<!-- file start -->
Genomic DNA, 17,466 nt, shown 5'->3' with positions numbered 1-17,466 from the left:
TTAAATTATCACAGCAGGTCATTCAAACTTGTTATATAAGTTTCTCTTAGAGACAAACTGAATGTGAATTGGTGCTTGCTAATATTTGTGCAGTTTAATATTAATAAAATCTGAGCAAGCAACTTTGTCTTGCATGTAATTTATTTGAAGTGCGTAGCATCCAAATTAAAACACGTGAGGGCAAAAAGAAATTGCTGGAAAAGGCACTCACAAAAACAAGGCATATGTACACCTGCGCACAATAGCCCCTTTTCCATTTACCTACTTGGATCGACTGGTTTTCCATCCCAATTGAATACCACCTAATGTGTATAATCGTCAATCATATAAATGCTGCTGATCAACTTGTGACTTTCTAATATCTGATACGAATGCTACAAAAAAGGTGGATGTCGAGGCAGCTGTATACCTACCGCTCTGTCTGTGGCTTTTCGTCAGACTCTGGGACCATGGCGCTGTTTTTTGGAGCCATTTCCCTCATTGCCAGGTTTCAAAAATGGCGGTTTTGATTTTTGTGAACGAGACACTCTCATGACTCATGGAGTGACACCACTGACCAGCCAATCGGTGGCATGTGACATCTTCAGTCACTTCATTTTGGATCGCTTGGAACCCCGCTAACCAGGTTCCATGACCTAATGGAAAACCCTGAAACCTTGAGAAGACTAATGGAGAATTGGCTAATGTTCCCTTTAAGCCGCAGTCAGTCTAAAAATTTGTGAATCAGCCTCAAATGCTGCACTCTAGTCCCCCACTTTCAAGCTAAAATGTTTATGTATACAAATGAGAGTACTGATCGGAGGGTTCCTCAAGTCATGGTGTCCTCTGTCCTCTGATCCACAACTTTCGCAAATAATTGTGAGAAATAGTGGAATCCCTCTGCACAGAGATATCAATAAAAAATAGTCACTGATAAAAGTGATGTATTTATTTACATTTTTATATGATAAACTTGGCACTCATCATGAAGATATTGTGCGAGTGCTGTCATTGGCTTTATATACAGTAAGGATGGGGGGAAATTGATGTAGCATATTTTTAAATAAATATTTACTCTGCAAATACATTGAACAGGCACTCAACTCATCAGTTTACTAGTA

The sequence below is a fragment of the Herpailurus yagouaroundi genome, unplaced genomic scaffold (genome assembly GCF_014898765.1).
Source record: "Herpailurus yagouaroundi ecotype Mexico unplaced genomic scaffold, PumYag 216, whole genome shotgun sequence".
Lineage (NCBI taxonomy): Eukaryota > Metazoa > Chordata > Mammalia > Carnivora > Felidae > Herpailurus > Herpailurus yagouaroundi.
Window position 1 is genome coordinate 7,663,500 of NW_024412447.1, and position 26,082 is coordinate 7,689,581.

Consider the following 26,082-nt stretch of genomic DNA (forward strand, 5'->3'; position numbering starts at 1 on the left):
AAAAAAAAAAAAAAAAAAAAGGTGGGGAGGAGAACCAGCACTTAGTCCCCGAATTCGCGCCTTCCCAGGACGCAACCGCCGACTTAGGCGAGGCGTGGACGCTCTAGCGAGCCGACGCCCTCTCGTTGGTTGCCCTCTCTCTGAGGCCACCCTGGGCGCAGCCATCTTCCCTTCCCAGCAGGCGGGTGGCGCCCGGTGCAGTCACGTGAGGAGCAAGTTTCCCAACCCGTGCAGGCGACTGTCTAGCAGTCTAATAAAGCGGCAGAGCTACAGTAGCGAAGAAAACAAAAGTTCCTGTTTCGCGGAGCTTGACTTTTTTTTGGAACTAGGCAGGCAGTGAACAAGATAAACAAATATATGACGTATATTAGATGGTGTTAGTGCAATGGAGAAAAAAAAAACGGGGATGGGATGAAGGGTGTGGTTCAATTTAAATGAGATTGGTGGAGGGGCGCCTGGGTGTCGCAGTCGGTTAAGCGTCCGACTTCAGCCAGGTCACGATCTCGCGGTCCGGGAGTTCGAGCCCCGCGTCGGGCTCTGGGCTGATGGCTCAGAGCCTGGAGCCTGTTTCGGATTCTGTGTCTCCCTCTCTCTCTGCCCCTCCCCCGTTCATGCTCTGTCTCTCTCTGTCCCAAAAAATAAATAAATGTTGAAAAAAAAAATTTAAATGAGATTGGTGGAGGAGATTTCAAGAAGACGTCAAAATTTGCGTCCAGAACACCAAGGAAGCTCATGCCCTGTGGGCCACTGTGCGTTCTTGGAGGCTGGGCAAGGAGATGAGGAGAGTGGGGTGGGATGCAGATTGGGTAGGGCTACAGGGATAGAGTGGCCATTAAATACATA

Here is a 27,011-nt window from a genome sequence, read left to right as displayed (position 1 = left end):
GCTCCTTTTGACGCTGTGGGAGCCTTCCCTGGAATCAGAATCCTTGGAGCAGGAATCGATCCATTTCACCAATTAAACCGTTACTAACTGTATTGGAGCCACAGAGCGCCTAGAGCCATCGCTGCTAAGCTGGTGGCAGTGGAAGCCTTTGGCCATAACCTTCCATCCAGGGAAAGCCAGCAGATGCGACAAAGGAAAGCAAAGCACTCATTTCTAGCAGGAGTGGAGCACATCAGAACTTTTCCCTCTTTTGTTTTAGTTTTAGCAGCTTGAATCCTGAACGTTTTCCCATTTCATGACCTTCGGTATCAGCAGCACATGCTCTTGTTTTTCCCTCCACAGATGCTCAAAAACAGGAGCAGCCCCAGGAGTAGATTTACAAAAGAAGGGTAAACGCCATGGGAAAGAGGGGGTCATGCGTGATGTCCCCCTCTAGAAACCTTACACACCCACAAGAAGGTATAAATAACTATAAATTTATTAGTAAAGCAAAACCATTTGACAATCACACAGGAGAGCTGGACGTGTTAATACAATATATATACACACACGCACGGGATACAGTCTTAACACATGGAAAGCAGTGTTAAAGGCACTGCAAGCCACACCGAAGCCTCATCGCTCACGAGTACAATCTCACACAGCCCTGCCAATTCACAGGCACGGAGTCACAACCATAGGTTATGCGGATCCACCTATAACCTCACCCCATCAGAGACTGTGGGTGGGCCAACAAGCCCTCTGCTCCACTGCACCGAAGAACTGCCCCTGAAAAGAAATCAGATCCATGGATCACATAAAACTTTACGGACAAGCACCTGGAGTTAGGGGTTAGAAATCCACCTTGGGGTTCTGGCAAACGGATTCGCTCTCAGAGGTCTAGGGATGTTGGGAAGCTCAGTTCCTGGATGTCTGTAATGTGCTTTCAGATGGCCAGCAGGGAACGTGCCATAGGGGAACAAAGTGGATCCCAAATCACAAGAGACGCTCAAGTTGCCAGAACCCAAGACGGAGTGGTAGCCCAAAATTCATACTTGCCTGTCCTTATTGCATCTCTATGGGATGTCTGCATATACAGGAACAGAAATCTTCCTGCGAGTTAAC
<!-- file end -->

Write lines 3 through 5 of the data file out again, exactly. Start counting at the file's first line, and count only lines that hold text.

The sequence below is a fragment of the Herpailurus yagouaroundi genome, unplaced genomic scaffold (genome assembly GCF_014898765.1).
Source record: "Herpailurus yagouaroundi ecotype Mexico unplaced genomic scaffold, PumYag 216, whole genome shotgun sequence".
Lineage (NCBI taxonomy): Eukaryota > Metazoa > Chordata > Mammalia > Carnivora > Felidae > Herpailurus > Herpailurus yagouaroundi.